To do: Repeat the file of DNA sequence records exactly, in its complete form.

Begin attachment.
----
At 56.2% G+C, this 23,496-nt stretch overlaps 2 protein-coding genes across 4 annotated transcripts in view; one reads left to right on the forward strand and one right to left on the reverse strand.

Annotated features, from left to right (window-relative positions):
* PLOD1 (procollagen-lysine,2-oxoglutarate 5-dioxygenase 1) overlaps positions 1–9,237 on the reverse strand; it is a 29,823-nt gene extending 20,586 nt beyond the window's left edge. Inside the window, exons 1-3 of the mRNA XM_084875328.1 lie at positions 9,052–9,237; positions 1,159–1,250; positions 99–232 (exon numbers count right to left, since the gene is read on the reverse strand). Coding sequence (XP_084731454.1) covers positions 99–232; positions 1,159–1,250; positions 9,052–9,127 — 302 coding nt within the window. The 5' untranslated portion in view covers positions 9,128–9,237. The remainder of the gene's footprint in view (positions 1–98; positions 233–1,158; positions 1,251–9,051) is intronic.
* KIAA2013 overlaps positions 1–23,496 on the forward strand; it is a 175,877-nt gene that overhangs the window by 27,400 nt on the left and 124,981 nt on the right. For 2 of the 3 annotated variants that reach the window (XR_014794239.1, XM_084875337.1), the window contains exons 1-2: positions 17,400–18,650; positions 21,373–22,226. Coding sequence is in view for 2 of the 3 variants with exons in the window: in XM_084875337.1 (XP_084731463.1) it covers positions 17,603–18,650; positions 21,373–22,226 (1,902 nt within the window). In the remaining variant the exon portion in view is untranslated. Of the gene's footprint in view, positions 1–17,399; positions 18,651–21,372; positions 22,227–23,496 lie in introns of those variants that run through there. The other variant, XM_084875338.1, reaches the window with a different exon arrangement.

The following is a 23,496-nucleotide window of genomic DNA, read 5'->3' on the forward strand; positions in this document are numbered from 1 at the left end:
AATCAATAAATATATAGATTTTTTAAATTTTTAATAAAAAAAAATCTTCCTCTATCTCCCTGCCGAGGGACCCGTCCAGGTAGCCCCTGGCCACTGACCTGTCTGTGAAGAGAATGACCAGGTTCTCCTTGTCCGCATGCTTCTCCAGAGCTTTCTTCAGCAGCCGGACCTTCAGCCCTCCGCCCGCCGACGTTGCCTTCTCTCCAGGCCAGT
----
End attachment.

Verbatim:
At 56.2% G+C, this 23,496-nt stretch overlaps 2 protein-coding genes across 4 annotated transcripts in view; one reads left to right on the forward strand and one right to left on the reverse strand.

Annotated features, from left to right (window-relative positions):
* PLOD1 (procollagen-lysine,2-oxoglutarate 5-dioxygenase 1) overlaps positions 1–9,237 on the reverse strand; it is a 29,823-nt gene extending 20,586 nt beyond the window's left edge. Inside the window, exons 1-3 of the mRNA XM_084875328.1 lie at positions 9,052–9,237; positions 1,159–1,250; positions 99–232 (exon numbers count right to left, since the gene is read on the reverse strand). Coding sequence (XP_084731454.1) covers positions 99–232; positions 1,159–1,250; positions 9,052–9,127 — 302 coding nt within the window. The 5' untranslated portion in view covers positions 9,128–9,237. The remainder of the gene's footprint in view (positions 1–98; positions 233–1,158; positions 1,251–9,051) is intronic.
* KIAA2013 overlaps positions 1–23,496 on the forward strand; it is a 175,877-nt gene that overhangs the window by 27,400 nt on the left and 124,981 nt on the right. For 2 of the 3 annotated variants that reach the window (XR_014794239.1, XM_084875337.1), the window contains exons 1-2: positions 17,400–18,650; positions 21,373–22,226. Coding sequence is in view for 2 of the 3 variants with exons in the window: in XM_084875337.1 (XP_084731463.1) it covers positions 17,603–18,650; positions 21,373–22,226 (1,902 nt within the window). In the remaining variant the exon portion in view is untranslated. Of the gene's footprint in view, positions 1–17,399; positions 18,651–21,372; positions 22,227–23,496 lie in introns of those variants that run through there. The other variant, XM_084875338.1, reaches the window with a different exon arrangement.

The following is a 23,496-nucleotide window of genomic DNA, read 5'->3' on the forward strand; positions in this document are numbered from 1 at the left end:
AATCAATAAATATATAGATTTTTTAAATTTTTAATAAAAAAAAATCTTCCTCTATCTCCCTGCCGAGGGACCCGTCCAGGTAGCCCCTGGCCACTGACCTGTCTGTGAAGAGAATGACCAGGTTCTCCTTGTCCGCATGCTTCTCCAGAGCTTTCTTCAGCAGCCGGACCTTCAGCCCTCCGCCCGCCGACGTTGCCTTCTCTCCAGGCCAGT